Advice for Nursing Students In Choosing Their Nursing Specialization

Monique Harding's advise to nursing students struggling to choose what to specialize in.

Monique's first piece of advice for students struggling to choose what to specialize in is to not let someone else dictate your journey. She details how everyone told her to work in certain fields to keep her skills, but she claims that she wasn't wearing scrubs to go to work; instead, she was wearing a bulletproof vest. At the beginning of her nursing career as an undergrad, she didn't know that certain jobs like the one she has now existed. She then shares that she went to apply to work in the psychiatric emergency team, and observed nursing just continuing to grow. Monique then adds that if you find the area of nursing you like, you can really carve out a niche for yourself.

What Keeps Monique Passionate About Nursing

Monique says that what keeps her going in nursing, although it might sound cliche for most nurses, is that she loves to help people. For her, things shouldn't be made difficult, and that the culture of nurses "eating their yuck", while it wasn't what her experience when she started, should never be experienced by someone new to the field—nobody should feel that way.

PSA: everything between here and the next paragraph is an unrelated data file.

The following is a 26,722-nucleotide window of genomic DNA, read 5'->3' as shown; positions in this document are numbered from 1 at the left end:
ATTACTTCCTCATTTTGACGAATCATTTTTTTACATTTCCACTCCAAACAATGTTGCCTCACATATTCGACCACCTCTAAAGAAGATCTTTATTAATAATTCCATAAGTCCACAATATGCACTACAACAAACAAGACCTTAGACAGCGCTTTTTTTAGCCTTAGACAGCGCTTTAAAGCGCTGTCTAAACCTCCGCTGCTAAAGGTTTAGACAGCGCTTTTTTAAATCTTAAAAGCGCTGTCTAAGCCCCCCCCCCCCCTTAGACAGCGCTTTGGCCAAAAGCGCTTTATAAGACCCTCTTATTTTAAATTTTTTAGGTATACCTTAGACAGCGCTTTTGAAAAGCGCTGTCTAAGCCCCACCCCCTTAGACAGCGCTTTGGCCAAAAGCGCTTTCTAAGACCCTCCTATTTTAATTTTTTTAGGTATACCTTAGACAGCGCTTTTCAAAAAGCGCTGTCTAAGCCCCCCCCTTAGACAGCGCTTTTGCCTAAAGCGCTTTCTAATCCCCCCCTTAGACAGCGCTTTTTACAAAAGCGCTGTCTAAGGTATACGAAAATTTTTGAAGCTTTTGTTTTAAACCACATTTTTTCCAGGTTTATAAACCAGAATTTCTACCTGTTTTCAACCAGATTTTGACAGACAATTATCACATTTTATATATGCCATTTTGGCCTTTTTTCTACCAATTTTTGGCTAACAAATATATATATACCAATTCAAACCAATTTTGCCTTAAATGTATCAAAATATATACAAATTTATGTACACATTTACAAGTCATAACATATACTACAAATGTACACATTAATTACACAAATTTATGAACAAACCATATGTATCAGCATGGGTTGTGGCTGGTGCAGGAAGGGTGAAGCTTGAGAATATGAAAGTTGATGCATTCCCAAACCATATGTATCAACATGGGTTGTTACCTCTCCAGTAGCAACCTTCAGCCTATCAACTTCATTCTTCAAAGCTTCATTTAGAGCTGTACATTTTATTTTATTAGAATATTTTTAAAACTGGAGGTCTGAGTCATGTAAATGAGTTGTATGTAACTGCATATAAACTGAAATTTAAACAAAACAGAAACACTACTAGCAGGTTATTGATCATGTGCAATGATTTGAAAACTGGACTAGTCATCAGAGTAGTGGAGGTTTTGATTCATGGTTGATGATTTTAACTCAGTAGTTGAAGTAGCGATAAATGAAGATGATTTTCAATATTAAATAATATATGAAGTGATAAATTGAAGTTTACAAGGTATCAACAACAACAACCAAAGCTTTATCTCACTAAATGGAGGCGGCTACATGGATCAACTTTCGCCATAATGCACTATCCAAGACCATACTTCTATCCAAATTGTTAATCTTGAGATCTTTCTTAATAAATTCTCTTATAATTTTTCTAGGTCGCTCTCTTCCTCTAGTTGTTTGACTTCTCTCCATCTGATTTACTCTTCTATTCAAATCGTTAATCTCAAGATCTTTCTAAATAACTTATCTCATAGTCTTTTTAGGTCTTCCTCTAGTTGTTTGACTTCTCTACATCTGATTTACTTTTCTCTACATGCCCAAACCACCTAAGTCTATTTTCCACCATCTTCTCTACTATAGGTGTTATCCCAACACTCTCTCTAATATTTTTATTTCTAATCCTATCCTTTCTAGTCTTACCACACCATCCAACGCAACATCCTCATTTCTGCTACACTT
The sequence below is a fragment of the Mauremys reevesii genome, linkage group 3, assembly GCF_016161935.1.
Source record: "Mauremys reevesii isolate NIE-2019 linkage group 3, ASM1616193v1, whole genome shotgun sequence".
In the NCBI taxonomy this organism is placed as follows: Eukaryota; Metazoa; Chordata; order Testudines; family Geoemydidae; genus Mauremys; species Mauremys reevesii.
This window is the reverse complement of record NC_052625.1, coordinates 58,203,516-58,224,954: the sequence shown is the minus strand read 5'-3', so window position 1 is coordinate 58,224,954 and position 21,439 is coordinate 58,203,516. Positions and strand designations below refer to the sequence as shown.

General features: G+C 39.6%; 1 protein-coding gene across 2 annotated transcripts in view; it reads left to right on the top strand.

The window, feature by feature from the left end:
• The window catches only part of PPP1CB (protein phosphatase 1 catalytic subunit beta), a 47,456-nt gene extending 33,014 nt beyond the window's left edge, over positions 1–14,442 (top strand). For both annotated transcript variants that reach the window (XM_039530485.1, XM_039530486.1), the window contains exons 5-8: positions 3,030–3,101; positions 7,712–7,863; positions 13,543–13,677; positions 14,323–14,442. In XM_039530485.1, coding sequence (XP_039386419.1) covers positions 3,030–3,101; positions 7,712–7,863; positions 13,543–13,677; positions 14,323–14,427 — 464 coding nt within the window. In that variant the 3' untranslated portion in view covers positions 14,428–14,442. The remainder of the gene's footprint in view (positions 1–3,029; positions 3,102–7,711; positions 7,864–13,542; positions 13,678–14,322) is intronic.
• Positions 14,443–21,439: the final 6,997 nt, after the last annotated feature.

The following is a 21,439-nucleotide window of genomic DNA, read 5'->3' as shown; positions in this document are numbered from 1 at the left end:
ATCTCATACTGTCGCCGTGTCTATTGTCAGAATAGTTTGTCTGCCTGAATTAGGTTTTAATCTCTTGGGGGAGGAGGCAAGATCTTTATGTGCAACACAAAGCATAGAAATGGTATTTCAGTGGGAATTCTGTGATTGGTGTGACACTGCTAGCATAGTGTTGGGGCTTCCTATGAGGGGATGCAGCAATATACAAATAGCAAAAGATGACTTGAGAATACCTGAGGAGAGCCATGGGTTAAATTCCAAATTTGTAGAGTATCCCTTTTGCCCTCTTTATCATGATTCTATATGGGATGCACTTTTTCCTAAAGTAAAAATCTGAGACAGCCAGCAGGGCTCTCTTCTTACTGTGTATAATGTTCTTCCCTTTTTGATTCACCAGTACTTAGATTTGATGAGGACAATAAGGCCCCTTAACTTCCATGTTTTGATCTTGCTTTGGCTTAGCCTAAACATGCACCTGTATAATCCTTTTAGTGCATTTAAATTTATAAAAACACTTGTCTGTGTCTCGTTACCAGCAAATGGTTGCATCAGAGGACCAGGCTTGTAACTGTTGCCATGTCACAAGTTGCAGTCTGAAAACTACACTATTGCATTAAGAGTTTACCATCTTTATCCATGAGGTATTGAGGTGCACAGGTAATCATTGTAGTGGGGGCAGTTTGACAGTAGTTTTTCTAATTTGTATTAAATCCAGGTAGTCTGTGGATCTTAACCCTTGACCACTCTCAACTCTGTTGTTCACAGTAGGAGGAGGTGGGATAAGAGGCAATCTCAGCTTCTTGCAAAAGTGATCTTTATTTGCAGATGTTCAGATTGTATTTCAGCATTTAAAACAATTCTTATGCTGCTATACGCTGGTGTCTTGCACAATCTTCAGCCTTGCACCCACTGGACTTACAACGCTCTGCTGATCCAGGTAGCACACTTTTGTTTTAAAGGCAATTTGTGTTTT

Monique believes that keeping yourself passionate about what you do is infectious and will rub to other people, so they'll feel the same way about what they do as well, and will "snowball" and "keep the momentum going" for all the future nurses coming up.

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About The Author
Kate Piamonte
Content Writer